How did staters form their political views?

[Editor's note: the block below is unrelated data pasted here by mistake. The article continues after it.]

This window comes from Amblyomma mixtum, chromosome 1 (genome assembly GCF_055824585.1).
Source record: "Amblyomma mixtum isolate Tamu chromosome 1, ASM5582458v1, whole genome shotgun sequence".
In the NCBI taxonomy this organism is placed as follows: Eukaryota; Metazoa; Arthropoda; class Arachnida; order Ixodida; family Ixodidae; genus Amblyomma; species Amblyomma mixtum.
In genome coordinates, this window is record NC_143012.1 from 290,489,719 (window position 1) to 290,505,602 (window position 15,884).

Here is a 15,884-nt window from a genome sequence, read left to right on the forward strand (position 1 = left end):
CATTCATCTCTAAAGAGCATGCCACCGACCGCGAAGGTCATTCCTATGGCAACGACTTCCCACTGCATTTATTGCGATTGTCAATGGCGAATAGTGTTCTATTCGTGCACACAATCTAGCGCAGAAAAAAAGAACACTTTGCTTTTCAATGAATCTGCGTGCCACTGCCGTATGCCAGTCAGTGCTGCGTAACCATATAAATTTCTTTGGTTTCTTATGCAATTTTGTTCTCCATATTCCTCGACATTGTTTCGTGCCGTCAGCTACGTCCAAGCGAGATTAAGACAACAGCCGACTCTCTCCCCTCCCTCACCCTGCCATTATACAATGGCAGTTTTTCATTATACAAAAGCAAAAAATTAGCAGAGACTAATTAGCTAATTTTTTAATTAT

Carlos Guzman Media Counselor As the candidates from both parties prepare for the debate tonight, staters everywhere are sharing their opinions of the candidates and politics. The way people form their political identities is called political socialization.  There are many spheres of influences that affect how one forms his or her political identity.  The most influential and eminent sphere of influence is family.  Fo [caption id="attachment_124" align="alignright" width="300"]Derek Thurston (Pershing Co.) Derek Thurston (Pershing Co.)[/caption] [caption id="attachment_125" align="alignleft" width="300"]Aaron Simpson (Marshall Co.) Aaron Simpson (Marshall Co.)[/caption] [caption id="attachment_126" align="alignright" width="300"]Jordan Waymaster (Seitz Co.) Jordan Waymaster (Seitz Co.)[/caption] llowed by family are friends, religious communities, and schools. Derek Thurston and Paul Copeland, both Nationalists from Pershing County, shared their stories of political socialization. “I grew up with Republicans all around me,” Thurston said.  He was consequently surprised when he was assigned to the Nationalist Party.  “I thought my survey answers were conservative so it will be interesting to see things from another point of view.”  Copeland on the other hand, “grew up in a liberal minded family.” On the other end of the political spectrum, a few Federalists also recounted their political socialization experience.  “I was raised in a Christian environment.  I’m more agnostic now, but I still hold conservative beliefs.” Aaron Simpson of Marshall County said. “I have more liberal beliefs, but they have been formed by a conservative frame of mind,” Jordan Waymaster of Seitz County said.  Waymaster stated he was excited to experience politics from a different perspective.  “We have an opportunity at Boys State to see if the grass is really greener on the other side.”]]>